You also need to specify what the company can do with mobile devices' tracking capabilities. They might seem like a boon when you need to locate employees, and they're even helpful for building security, such as when needing to make sure every employee is located during an emergency evacuation. They're also an easy way for new employees to find some far-off conference room on a large campus.
But it doesn't take much imagination to see how tracking could get creepy. Are you going to let managers use tracking data in performance reviews? ("Well, Rebecca, I see that you spend more than an hour every day in the lavatory." "Scott, the average length of your lunch hour over the past six months has been 85 minutes.") Will you track employees when they leave your facility but are still on company time? What about when they are not on company time? What if someone phones in sick and you find his company-issued Android at the racetrack or a bar — or a competitor's headquarters?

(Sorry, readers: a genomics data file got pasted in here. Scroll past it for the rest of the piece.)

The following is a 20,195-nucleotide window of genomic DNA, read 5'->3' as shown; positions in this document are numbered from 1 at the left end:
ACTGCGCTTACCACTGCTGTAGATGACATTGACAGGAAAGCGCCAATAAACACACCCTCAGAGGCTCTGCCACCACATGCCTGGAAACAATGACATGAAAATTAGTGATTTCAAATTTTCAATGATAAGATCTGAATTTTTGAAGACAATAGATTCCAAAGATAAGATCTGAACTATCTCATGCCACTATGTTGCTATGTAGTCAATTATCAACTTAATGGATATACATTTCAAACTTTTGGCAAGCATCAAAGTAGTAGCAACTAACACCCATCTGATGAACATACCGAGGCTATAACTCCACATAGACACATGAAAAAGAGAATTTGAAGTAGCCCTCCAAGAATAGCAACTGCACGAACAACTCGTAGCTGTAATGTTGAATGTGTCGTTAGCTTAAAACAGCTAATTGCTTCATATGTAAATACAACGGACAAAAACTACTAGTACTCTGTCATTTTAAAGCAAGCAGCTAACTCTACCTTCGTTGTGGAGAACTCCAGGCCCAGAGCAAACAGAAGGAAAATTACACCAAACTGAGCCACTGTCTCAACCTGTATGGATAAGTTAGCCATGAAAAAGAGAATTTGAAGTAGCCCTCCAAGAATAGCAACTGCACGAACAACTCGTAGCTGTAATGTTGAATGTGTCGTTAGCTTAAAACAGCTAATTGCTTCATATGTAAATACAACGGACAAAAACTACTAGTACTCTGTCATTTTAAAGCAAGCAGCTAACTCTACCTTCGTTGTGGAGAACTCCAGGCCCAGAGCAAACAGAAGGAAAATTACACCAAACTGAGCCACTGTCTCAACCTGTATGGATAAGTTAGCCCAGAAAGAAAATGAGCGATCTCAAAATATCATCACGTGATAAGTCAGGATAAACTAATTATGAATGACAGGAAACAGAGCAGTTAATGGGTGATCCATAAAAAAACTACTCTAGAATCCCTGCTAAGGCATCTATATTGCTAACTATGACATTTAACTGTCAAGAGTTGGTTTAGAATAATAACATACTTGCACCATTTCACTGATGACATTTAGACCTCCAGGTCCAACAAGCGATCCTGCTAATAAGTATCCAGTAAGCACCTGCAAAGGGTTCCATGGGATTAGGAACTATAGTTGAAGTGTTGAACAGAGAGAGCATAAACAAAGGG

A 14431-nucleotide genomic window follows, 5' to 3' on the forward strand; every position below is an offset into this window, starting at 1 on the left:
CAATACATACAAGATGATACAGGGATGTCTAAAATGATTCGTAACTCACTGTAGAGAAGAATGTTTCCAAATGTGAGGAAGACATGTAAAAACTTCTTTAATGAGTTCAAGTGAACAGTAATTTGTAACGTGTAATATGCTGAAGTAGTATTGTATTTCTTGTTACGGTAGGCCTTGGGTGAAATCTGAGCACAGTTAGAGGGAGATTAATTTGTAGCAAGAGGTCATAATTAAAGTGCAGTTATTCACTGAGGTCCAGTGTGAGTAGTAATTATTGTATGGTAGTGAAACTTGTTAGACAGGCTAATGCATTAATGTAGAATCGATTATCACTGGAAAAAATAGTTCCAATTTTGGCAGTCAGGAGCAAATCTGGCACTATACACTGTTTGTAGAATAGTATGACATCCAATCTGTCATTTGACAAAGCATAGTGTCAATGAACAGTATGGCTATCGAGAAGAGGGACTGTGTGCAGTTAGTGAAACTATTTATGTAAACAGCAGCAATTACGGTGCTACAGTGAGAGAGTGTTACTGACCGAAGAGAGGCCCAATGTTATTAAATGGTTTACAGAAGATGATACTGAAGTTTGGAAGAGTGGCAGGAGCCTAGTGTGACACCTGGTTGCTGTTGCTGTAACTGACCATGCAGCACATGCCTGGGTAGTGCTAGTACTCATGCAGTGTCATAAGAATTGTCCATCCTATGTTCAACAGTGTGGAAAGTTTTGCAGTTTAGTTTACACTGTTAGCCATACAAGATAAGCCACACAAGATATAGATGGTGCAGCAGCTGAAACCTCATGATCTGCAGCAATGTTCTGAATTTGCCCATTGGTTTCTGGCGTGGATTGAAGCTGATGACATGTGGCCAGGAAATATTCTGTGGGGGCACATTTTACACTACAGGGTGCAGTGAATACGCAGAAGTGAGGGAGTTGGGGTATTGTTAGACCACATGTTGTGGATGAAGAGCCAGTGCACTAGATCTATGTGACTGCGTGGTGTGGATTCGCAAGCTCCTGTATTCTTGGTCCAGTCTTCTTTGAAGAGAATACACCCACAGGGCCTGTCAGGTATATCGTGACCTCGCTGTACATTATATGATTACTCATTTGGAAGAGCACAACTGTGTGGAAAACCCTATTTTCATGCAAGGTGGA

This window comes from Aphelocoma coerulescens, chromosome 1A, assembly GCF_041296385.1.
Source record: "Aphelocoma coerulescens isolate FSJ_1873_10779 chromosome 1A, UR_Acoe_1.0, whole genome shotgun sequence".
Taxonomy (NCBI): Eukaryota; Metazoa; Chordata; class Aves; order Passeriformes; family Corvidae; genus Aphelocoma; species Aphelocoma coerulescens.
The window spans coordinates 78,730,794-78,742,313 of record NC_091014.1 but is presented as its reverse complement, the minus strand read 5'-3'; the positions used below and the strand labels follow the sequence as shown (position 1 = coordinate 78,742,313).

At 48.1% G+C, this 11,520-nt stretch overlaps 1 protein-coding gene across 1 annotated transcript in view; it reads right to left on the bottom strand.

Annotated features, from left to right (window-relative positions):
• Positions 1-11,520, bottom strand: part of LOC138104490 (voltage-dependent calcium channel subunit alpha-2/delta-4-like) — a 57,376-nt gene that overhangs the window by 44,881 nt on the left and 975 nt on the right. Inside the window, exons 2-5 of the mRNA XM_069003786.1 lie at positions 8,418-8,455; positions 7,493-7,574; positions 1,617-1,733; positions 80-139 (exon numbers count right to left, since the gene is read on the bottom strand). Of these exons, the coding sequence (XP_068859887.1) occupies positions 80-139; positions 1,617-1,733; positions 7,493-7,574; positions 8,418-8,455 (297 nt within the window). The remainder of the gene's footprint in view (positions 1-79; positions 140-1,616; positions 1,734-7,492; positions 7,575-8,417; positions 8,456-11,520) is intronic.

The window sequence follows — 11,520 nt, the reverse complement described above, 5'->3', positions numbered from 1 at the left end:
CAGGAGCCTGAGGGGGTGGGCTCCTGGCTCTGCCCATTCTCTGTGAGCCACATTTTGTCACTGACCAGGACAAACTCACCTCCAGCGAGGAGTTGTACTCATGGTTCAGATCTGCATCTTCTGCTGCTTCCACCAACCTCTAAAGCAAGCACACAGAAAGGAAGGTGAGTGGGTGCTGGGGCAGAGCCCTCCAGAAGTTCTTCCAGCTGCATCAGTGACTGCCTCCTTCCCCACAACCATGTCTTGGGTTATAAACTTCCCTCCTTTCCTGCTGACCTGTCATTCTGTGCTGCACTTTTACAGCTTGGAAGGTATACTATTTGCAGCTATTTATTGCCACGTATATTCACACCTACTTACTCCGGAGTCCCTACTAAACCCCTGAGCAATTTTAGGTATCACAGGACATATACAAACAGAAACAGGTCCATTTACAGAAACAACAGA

You need to discuss and agree on where your company wants to place those limits. It's light-years easier to discuss this calmly and professionally when there is no immediate specific situation staring you in the face — with personalities attached. Whatever is agreed to must be ironclad. You don't want emotional situations to trump the calm thinking made at an offsite executive meeting back in January. Clearly, exceptions can always be made, but they should be rare.
Something else to consider: Deciding these things isn't enough; the policy should also dictate how those decisions will be communicated to all of your audiences, especially to customers. In this case you can take a lesson from Nordstrom, which recently conducted a mobile location trial with shoppers. It posted a sign at the entrances to its stores, alerting customers to what was being done. It wanted the sign to be succinct and understandable, but it ended up with a program description that was a little inaccurate and incomplete. That caused confusion and anger among shoppers, who envisioned the program being far more invasive than it was.
Sign up for Computerworld eNewsletters.